PD-L1 biomarker makes a comeback in bladder cancer

22nd May 2018 (Last Updated May 22nd, 2018 10:55)

PD-L1 has long been dismissed as a viable biomarker in advanced bladder cancer, given that numerous late-stage clinical trials of PD-1/L1 inhibitors in the disease have reported clinical benefit even in patients who have low or undetectable levels of the biomarker.

PD-L1 has long been dismissed as a viable biomarker in advanced bladder cancer, given that numerous late-stage clinical trials of PD-1/L1 inhibitors in the disease have reported clinical benefit even in patients who have low or undetectable levels of the biomarker. For this and other reasons related to the consistency of PD-L1 measurement, experts interviewed by GlobalData have been unanimous in their opinions that PD-L1 is not suitable as a treatment selection tool in advanced bladder cancer. However, this idea is now being challenged, as the FDA recently issued a drug safety notification warning against the use of frontline PD-1/L1 monotherapy for patients with PD-L1-low tumors who are eligible to receive platinum-based chemotherapy based on preliminary data analysis of pivotal trials for Merck & Co.’s Keytruda and Roche’s Tecentriq. If these findings are confirmed in later analyses, the chances of PD-1/L1 drugs replacing chemotherapies in the frontline setting will be dramatically lower. Further, the companion diagnostic market for PD-L1 tests could expand to include bladder cancer patients in the near future.

The FDA warning was based on data from an assessment conducted by a data monitoring committee (DMC) for the Phase III KEYNOTE-361 study and the Phase III IMvigor 130 study. Both studies contain investigational arms of Keytruda and Tecentriq, respectively, as monotherapies as well as in combination with chemotherapy, and comparator arms of platinum-based chemotherapy. The DMC review found that PD-L1-low expressers in the PD-1/L1 monotherapy arms had decreased overall survival compared with patients in the chemotherapy comparator arms. Since Keytruda and Tecentriq were approved for use as monotherapies in the frontline, cisplatin-ineligible setting based on Phase II single arm trials, these are some of the first data available for comparison with the first-line standard of care, platinum-based chemotherapy.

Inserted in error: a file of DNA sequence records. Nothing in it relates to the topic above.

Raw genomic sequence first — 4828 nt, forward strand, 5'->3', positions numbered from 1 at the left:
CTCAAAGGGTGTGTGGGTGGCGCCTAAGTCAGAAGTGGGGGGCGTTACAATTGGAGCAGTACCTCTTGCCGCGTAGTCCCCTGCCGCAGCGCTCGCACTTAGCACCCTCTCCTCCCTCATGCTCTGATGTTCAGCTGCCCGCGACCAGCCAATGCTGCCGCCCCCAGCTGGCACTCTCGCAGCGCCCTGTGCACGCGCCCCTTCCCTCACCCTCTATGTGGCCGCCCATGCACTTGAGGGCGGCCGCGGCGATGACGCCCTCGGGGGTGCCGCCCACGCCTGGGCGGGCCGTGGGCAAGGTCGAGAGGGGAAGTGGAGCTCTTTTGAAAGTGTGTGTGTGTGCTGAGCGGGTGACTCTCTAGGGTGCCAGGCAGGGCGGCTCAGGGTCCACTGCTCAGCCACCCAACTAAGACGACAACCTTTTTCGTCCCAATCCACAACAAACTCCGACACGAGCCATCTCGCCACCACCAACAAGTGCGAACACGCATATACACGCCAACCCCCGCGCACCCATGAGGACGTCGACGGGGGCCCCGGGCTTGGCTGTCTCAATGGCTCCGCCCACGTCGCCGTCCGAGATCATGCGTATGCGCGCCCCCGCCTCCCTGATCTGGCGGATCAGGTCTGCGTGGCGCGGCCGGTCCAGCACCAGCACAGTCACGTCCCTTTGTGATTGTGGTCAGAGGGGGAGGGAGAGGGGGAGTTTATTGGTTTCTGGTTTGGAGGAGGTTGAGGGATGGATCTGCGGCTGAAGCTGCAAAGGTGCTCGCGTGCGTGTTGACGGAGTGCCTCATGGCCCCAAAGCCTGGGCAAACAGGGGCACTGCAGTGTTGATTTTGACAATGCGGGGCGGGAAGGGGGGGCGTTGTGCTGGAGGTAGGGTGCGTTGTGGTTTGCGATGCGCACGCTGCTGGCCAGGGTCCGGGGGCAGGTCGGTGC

If these findings bear out in subsequent analyses, this could put pressure on PD-1/L1 sales in bladder cancer, as the emphasis for sales growth in the first-line setting will have to shift from monotherapies to combination therapies. Tolerable monotherapy approaches are much preferred in bladder cancer, as patients tend to be elderly with a high incidence of comorbidities. With tolerability a top priority in the advanced bladder cancer patient population, the effectiveness of chemotherapy in prolonging overall survival in the frontline setting, and the success of monotherapy PD-1/L1 in the second-line setting following frontline chemotherapy failure, chemotherapy regimens will likely be entrenched in the bladder cancer treatment algorithm for the foreseeable future. However, all is not lost for PD-1/L1 developers, as the PD-L1 companion diagnostics market, which was previously predicted to be quite small in bladder cancer, could see significant expansion if PD-L1 testing becomes necessary to justify PD-1/L1 usage in the frontline setting.

 

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